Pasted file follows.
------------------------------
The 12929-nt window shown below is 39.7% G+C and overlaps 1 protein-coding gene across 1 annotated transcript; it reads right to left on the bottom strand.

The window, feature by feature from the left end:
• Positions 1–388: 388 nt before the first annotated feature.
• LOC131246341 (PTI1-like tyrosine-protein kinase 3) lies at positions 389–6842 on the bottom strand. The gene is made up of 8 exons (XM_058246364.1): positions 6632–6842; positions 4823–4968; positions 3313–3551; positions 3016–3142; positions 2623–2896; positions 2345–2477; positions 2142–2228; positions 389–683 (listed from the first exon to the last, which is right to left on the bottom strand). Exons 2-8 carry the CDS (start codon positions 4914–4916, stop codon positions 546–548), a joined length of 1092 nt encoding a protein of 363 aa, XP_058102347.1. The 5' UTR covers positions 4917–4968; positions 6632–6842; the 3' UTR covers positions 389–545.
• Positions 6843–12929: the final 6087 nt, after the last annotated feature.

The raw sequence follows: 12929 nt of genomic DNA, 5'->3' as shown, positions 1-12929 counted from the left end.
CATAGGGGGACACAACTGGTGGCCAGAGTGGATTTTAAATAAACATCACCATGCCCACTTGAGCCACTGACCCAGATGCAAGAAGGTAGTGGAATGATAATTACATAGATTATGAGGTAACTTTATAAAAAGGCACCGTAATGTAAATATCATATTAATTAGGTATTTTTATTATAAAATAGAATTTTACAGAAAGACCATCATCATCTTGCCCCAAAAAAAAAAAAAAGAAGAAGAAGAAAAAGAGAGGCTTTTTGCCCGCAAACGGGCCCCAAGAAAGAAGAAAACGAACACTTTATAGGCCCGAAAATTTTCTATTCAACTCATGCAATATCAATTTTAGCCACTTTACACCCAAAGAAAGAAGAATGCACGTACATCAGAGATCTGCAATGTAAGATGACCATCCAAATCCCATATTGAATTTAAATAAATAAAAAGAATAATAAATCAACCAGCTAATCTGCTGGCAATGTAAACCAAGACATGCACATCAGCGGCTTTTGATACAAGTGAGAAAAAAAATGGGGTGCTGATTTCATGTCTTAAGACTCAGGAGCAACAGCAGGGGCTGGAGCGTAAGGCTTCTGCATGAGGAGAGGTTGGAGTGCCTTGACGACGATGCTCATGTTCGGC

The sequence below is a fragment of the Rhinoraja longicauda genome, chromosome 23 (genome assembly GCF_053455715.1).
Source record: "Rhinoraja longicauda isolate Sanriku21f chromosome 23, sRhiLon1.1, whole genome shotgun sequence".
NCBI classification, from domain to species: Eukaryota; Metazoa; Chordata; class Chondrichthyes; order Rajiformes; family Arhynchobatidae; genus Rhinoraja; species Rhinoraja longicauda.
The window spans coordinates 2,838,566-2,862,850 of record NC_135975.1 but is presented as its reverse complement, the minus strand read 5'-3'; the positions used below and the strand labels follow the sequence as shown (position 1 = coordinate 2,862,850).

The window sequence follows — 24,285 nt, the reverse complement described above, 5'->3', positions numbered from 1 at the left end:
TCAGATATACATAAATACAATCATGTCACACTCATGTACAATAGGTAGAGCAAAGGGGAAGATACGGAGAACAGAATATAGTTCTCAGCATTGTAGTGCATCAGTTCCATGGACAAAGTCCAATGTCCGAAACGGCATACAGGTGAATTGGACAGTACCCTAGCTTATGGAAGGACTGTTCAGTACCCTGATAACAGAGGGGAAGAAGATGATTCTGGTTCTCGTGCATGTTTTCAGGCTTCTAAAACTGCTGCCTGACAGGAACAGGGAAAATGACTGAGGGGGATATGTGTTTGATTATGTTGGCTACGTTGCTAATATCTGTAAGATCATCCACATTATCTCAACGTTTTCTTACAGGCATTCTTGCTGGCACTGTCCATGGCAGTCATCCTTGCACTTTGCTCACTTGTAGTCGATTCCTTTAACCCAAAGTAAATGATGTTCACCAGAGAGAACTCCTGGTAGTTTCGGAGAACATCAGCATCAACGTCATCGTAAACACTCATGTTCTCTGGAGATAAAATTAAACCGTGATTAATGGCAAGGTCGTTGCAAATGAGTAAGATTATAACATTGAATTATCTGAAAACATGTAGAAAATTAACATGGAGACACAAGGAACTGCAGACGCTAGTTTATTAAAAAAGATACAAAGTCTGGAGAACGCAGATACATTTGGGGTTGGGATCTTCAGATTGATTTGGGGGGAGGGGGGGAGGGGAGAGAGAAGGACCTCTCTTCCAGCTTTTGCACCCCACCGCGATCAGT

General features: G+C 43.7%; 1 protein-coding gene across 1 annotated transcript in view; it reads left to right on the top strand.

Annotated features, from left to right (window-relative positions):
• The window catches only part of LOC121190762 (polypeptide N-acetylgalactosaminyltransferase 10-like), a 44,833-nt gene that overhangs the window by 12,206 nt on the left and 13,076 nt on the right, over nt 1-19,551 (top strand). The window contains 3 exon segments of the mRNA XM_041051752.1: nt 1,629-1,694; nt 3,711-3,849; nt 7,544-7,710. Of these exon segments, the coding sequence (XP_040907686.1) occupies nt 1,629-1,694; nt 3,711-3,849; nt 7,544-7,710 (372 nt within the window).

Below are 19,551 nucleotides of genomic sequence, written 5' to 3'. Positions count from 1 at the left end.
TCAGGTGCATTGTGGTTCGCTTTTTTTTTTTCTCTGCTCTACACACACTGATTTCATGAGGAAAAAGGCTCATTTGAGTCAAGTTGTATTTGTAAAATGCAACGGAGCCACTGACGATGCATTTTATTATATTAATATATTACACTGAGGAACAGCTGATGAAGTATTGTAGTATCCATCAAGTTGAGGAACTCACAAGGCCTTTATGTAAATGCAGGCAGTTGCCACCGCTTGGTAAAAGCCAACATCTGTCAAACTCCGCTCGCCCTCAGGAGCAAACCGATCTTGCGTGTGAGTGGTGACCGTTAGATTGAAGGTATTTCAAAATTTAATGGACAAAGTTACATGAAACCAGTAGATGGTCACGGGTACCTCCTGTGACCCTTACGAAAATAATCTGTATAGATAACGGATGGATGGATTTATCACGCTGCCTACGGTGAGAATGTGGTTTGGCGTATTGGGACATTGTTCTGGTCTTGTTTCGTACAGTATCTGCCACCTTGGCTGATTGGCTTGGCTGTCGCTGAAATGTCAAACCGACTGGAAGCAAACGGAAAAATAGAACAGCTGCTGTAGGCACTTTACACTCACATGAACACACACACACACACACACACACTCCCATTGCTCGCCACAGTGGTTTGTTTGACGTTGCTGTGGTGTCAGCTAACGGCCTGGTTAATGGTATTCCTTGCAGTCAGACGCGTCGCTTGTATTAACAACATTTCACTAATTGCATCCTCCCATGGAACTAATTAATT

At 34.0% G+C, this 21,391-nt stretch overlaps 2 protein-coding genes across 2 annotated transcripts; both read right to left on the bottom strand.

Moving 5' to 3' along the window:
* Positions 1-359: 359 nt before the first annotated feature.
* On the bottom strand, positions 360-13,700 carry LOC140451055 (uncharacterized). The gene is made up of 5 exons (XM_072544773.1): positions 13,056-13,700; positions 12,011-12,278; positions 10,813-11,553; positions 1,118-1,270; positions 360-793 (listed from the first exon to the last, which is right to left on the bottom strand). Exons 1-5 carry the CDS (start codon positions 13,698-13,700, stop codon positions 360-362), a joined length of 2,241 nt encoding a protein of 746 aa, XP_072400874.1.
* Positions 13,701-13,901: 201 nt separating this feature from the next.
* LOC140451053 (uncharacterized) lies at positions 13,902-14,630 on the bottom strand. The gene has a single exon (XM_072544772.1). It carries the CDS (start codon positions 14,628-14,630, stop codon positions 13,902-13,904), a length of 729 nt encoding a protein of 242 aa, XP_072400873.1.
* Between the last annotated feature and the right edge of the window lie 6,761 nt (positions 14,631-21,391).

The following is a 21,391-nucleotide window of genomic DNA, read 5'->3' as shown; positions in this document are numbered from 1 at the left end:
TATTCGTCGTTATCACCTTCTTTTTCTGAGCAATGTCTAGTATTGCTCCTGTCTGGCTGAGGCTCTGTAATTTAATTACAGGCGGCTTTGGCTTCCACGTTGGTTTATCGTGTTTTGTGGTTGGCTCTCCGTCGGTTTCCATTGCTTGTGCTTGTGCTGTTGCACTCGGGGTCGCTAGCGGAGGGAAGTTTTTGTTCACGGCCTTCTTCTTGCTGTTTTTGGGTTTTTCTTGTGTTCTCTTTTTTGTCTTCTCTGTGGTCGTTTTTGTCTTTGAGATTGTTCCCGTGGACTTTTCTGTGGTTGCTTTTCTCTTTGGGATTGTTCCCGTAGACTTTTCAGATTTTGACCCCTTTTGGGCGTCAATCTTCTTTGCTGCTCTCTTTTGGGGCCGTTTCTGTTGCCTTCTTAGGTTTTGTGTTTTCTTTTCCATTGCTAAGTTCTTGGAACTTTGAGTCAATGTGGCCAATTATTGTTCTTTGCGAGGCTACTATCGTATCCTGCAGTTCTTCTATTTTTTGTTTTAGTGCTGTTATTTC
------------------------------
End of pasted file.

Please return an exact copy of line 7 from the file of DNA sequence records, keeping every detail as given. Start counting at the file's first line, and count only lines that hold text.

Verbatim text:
CATAGGGGGACACAACTGGTGGCCAGAGTGGATTTTAAATAAACATCACCATGCCCACTTGAGCCACTGACCCAGATGCAAGAAGGTAGTGGAATGATAATTACATAGATTATGAGGTAACTTTATAAAAAGGCACCGTAATGTAAATATCATATTAATTAGGTATTTTTATTATAAAATAGAATTTTACAGAAAGACCATCATCATCTTGCCCCAAAAAAAAAAAAAAGAAGAAGAAGAAAAAGAGAGGCTTTTTGCCCGCAAACGGGCCCCAAGAAAGAAGAAAACGAACACTTTATAGGCCCGAAAATTTTCTATTCAACTCATGCAATATCAATTTTAGCCACTTTACACCCAAAGAAAGAAGAATGCACGTACATCAGAGATCTGCAATGTAAGATGACCATCCAAATCCCATATTGAATTTAAATAAATAAAAAGAATAATAAATCAACCAGCTAATCTGCTGGCAATGTAAACCAAGACATGCACATCAGCGGCTTTTGATACAAGTGAGAAAAAAAATGGGGTGCTGATTTCATGTCTTAAGACTCAGGAGCAACAGCAGGGGCTGGAGCGTAAGGCTTCTGCATGAGGAGAGGTTGGAGTGCCTTGACGACGATGCTCATGTTCGGC